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Connections persist for days after removing/stopping a torrent


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Whenever I use uTorrent (or any BT client), which is rare now because of this problem, I get between several connections a second and a dozen connections a minute for roughly 2 days after stopping a torrent. The only reason I notice this is because I play online FPS's a lot, and can notice spikes in my ping in the netgraphs. Otherwise, I wouldn't even realize there was a problem. My download speed is not affected, nor is my upload speed. The only thing wrong is that I get LOTS of ping spikes. They're not severe, often only a 60ms spike for a few ms, but it's enough to make games unplayable. The problem is most severe roughly an hour after stopping the torrent, with 3-5 blocked connections a second. The hour before that my connection is close to normal, so my strategy now is to stop torrents right before I want to play a game. After about a day, the connections per second is down to a dozen a minute or so. About 2-3 days after stopping torrents, my connection is back to normal. This has been going on for well over a year, probably close to two. It's happened so many times that there is no doubt that it's uTorrent. That and my active sessions viewer on my router's control panel has hundreds of active sessions on my uTorrent port. After a day, it's down to 50-75 sessions. Normally, with nothing but my web browser running, it's less than 10.

I'm on a 10mbit down/1mbit up cable line. My ISP throttles torrents, but encryption takes care of that. I use a DLink DGL-4100 Gigabit router with QoS configured to have uTorrent as the lowest priority and games as the highest. It makes my connection more stable, but does nothing to fix this problem. I have onboard Gigabit by Realtek. I've also tried with onboard from nForce2 and onboard from a crap SiS chipset, and they both have the same problem, so it's not my NIC. I also doubt it's my router, since it's advertised as being capable of handling thousands of concurrent connections. For what it's worth, this seems to be true. I can have 4 or 5 torrents going with 1000 connections and it doesn't choke at all. I can fire up a game and play with only slightly increased ping. I have a newly purchased WRT54GL (Tomato firmware) acting as a WAP for my laptop and printer, so I could swap routers to test, if need be.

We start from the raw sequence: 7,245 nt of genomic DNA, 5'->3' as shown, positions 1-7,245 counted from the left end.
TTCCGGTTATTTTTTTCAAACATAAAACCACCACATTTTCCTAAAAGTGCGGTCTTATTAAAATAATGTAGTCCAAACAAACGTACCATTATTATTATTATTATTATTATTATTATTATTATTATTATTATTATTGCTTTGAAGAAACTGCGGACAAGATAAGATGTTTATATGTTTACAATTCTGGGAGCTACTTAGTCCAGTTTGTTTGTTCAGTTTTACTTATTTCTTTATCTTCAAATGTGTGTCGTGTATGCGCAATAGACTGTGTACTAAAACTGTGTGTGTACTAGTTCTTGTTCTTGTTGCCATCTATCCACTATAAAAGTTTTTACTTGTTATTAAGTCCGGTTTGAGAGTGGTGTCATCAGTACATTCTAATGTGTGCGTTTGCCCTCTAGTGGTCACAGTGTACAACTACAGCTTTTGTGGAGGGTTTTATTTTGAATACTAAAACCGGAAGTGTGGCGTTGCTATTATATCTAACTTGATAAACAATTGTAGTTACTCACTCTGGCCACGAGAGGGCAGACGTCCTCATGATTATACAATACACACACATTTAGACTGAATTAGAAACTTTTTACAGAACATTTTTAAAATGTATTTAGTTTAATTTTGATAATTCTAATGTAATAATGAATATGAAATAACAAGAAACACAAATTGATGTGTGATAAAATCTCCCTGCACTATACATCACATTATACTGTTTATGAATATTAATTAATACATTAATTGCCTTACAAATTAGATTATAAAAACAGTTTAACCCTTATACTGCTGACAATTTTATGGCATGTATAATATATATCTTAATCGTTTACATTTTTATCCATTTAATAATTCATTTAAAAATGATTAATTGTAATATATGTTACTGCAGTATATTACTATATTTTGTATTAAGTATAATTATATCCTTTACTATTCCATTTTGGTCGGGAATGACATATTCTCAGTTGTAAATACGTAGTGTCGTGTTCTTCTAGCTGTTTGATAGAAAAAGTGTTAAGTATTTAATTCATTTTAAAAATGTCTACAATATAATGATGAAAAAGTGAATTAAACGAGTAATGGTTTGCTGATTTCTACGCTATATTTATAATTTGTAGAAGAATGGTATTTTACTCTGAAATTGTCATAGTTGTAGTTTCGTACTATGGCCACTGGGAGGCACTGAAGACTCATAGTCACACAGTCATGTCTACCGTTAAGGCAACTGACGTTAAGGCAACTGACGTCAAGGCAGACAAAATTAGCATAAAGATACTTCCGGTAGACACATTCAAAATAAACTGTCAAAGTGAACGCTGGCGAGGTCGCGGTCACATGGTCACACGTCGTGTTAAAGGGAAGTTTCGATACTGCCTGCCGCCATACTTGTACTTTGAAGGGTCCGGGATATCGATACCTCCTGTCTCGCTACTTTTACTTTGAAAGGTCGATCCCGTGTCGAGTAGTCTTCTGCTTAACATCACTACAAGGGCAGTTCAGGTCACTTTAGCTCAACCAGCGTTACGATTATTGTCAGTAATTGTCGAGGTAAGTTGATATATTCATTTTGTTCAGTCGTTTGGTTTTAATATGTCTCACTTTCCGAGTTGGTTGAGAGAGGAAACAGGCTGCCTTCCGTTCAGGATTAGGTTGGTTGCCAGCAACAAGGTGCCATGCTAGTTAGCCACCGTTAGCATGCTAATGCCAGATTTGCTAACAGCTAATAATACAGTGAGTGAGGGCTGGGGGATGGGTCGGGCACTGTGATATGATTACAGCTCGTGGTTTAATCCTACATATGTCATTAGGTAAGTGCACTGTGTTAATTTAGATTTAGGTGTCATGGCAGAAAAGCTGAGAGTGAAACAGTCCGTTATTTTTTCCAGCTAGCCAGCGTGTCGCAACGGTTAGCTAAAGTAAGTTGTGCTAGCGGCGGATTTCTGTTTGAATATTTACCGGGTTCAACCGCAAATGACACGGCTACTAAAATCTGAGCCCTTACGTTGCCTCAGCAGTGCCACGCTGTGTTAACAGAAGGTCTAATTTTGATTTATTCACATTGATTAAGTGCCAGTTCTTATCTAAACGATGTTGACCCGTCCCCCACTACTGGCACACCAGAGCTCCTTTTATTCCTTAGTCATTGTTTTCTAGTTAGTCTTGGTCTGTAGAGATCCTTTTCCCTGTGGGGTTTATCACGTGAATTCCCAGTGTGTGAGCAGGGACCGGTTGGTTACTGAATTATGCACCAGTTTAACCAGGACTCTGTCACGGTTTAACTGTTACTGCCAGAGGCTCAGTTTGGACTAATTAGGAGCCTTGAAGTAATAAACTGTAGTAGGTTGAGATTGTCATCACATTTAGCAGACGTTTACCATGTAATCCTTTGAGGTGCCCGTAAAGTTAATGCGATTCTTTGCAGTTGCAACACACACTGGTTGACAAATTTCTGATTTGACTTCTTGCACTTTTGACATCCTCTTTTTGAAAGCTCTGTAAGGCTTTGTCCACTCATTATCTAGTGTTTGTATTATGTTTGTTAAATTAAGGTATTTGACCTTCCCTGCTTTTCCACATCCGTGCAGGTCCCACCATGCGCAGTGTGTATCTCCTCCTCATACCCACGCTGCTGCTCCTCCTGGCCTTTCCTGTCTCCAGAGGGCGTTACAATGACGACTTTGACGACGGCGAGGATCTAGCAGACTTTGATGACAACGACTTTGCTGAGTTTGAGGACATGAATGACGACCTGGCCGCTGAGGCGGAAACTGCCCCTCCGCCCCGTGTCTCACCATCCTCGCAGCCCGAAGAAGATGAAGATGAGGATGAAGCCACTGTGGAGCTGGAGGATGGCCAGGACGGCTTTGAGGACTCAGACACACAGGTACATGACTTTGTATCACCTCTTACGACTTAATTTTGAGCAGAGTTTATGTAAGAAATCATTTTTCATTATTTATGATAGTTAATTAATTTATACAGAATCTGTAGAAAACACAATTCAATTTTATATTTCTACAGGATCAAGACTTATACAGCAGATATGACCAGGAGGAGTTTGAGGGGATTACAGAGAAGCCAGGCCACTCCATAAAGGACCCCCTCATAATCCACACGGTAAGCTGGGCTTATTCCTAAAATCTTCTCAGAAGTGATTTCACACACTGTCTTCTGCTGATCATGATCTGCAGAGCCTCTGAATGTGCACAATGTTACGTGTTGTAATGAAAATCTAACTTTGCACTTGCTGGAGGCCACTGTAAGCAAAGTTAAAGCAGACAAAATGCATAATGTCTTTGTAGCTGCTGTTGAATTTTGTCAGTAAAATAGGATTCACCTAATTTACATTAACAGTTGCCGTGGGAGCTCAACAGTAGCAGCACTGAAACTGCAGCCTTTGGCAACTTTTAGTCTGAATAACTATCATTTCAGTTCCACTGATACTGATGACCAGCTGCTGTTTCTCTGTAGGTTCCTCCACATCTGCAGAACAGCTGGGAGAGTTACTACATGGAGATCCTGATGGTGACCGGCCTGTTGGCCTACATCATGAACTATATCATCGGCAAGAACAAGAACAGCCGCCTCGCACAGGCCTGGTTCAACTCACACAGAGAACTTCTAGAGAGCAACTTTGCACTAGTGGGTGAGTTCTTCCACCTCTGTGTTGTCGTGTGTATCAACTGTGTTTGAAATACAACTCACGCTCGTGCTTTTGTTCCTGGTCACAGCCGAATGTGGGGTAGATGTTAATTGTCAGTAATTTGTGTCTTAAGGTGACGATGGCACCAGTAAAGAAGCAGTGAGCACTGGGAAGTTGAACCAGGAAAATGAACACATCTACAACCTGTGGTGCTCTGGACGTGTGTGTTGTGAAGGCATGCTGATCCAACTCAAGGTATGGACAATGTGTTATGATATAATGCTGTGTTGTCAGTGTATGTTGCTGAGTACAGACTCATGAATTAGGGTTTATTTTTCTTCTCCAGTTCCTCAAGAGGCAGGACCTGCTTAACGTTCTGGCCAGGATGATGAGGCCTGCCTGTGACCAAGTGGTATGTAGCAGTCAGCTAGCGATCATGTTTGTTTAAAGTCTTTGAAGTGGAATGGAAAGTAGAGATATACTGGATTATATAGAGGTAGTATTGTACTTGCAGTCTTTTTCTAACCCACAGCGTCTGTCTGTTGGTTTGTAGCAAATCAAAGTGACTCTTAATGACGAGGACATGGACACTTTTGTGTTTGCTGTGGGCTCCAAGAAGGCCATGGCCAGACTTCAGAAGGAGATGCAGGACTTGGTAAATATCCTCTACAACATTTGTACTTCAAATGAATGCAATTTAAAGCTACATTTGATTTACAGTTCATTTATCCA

My uTorrent settings are as follows:

Max upload 80 kb/s

Max connections per torrent 200

Max upload slots 6

Max halfopen 8

Protocol encryption forced for outgoing

I've brought this up on numerous times and have been unable to fix the problem. I brought it up here a while ago but nothing anyone suggested fixed it.

Here's a sample of my log, roughly 24 hours after using BT to download 1 file for 2 hours:

[INFO] Tue Dec 02 19:04:47 2008 Blocked outgoing ICMP packet (ICMP type 3) from to
[INFO] Tue Dec 02 19:04:45 2008 Blocked outgoing ICMP packet (ICMP type 3) from to
[INFO] Tue Dec 02 19:04:33 2008 Blocked outgoing ICMP packet (ICMP type 3) from to
[INFO] Tue Dec 02 19:04:31 2008 Blocked outgoing ICMP packet (ICMP type 3) from to
[INFO] Tue Dec 02 19:03:57 2008 Blocked outgoing ICMP packet (ICMP type 3) from to
[INFO] Tue Dec 02 19:03:52 2008 Blocked outgoing ICMP packet (ICMP type 3) from to
[INFO] Tue Dec 02 19:03:48 2008 Blocked outgoing ICMP packet (ICMP type 3) from to
[INFO] Tue Dec 02 19:03:48 2008 Blocked outgoing ICMP packet (ICMP type 3) from to
[INFO] Tue Dec 02 19:03:45 2008 Blocked outgoing ICMP packet (ICMP type 3) from to
[INFO] Tue Dec 02 19:03:43 2008 Blocked outgoing ICMP packet (ICMP type 3) from to
[INFO] Tue Dec 02 19:03:42 2008 Blocked outgoing ICMP packet (ICMP type 3) from to